Posts Tagged ‘Law’

Is Chicago really planning on detaining anyone who records protestor arrests at the G-8 summit?

In three months, thousands of reporters from around the globe will descend on Chicago for the G-8 summit. Part of what they will chronicle is the protests and police crackdowns that have made each annual meeting so newsworthy. Sadly for all these reporters, and for all the American journalists with plans to film the protestors and cops, any effort to audiotape police activity on public streets or in parks is a crime in Illinois—a crime punishable by 15 years in prison.

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Today’s Supreme Court rejection against The Pirate Bay signals the start of a new campaign targeting 150 file-sharing sites, say anti-piracy figures. A lawyer for the Hollywood movie studios says she expects Swedish sites and those providing them with infrastructure will stop their activities today. Antipiratbyran say they will take legal action against those that don’t.

This morning, Sweden’s Supreme Court announced that it would not be granting leave to appeal in the Pirate Bay case. This means that the prison sentences and millions of dollars in fines previously handed out to the four defendants will stand.

Unsurprisingly, the entertainment and anti-piracy companies behind the long-running case are celebrating and planning for the future.

“The rule of law has spoken and this is a defining moment in the lengthy discussion of copyright on the Internet,” says Henrik Pontén, lawyer at Antipiratbyrån.

“The Supreme Court has made clear to all involved in copyright violations, including those that provide them with Internet connections, must now assume their responsibilities.”

Local Hollywood lawyer Monique Wadsted said that the final verdict against the defendants in the Pirate Bay case sends a clear signal – those who operate illegal file-sharing services or provide them with Swedish Internet access face prison and substantial damages.

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North Carolina could reserve its state’s rights, exercising its own legal means to prosecute any crimes involved, such as kidnapping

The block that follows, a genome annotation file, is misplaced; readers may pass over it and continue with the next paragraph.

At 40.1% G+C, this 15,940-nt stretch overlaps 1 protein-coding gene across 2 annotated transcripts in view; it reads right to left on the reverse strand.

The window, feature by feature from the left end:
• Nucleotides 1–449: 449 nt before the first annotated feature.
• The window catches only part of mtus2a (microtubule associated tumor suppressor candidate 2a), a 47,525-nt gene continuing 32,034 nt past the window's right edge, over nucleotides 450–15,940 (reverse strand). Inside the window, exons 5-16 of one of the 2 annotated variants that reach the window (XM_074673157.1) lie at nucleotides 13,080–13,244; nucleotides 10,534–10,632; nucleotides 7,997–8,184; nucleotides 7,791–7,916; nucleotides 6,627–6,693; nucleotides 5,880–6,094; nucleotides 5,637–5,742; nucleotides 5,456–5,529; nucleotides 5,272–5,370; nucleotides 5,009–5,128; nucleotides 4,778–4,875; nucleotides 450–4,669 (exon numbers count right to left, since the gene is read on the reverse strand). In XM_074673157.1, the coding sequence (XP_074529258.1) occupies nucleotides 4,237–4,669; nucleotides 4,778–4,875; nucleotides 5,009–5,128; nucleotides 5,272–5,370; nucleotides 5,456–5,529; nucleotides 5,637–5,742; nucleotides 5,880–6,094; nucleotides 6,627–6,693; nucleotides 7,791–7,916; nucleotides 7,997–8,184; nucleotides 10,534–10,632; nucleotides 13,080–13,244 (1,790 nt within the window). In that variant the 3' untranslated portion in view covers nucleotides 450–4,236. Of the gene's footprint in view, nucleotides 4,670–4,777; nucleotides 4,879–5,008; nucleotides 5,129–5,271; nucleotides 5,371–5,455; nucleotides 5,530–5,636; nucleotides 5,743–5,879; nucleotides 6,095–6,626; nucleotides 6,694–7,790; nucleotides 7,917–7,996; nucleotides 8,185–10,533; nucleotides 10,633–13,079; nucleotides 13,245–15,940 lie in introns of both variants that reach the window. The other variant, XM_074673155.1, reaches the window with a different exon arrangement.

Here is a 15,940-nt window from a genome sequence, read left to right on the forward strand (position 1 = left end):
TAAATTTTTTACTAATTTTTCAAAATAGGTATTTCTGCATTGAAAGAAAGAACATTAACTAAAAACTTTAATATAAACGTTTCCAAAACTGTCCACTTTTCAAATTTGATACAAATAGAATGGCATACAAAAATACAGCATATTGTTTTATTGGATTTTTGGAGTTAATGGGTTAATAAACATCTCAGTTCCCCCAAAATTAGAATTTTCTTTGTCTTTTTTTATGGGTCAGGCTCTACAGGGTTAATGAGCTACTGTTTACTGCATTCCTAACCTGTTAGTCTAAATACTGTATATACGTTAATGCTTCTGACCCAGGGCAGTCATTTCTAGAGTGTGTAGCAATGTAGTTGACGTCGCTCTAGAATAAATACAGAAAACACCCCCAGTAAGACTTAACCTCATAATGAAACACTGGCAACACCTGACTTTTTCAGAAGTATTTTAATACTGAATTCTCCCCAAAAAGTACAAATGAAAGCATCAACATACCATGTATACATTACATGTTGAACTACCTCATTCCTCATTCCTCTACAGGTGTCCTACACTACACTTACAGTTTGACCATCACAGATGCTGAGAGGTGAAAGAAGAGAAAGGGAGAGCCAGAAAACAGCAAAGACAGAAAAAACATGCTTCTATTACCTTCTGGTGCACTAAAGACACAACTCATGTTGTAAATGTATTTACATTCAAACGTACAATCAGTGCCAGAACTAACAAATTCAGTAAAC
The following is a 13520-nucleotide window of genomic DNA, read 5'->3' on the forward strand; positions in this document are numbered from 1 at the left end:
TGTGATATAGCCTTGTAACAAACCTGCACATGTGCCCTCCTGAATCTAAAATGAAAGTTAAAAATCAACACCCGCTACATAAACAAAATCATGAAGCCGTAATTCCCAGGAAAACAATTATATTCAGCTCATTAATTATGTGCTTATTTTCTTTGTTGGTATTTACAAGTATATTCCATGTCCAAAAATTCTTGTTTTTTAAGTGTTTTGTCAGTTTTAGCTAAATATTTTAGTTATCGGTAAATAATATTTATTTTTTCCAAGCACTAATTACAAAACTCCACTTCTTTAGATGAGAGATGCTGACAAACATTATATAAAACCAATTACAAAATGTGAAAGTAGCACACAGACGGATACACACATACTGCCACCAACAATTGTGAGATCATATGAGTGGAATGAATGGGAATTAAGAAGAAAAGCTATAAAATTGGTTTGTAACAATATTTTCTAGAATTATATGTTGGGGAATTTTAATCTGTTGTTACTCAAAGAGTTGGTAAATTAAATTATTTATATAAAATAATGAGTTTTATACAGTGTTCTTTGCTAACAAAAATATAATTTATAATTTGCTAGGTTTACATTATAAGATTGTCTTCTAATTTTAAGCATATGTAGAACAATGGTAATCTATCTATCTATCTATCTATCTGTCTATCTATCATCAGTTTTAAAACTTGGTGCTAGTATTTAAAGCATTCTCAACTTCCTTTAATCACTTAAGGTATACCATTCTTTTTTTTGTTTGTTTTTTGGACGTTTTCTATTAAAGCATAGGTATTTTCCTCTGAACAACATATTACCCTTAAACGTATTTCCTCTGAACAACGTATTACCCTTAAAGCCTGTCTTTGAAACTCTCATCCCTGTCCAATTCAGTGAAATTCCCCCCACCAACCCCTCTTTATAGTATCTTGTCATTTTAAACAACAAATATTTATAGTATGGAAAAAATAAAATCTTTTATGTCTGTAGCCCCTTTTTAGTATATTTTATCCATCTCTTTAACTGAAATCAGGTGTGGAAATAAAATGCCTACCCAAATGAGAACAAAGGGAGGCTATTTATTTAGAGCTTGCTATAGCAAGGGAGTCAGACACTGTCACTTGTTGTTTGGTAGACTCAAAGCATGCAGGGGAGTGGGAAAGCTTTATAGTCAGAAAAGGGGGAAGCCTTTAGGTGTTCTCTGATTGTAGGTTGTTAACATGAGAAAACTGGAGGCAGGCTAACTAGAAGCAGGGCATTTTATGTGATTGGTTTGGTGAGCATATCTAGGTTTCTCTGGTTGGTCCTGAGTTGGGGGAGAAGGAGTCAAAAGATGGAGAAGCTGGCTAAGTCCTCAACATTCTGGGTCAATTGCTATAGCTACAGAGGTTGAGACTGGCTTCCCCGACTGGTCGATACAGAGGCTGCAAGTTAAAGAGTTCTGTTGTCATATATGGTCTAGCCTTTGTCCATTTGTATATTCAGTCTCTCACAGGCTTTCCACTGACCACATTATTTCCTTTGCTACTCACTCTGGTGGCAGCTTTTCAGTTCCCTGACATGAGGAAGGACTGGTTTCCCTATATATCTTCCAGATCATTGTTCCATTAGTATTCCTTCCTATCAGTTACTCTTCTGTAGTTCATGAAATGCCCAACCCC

Jay Price
McClatchy Newspapers
January 23, 2012

SMITHFIELD, N.C. — With fresh ammunition from a University of North Carolina law school report, activists renewed their call Thursday for state officials to take legal action against Aero Contractors Ltd.

For years the Johnston County, N.C., air transport company, which has links to the CIA, has been accused of being a taxi service for paramilitary teams that pick up terrorism suspects in one country and fly them to another where it’s easier to interrogate and, perhaps, torture them. The process is known as extraordinary rendition.

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NDAA provision could be a one way ticket to Gitmo for reporters, claims class action lawsuit

Paul Joseph Watson
Infowars.com
Tuesday, January 17, 2012

Journalist Chris Hedges has filed a class action lawsuit against President Barack Obama over his signing of the National Defense Authorization Act, claiming that the ‘indefinite detention’ provision of the bill could see him sent to Guantanamo Bay simply for doing his job.


The controversial legislation, signed into law by Obama on New Years Eve, allows American citizens to be abducted and held in a detention camp anywhere in the world without trial under section 1031.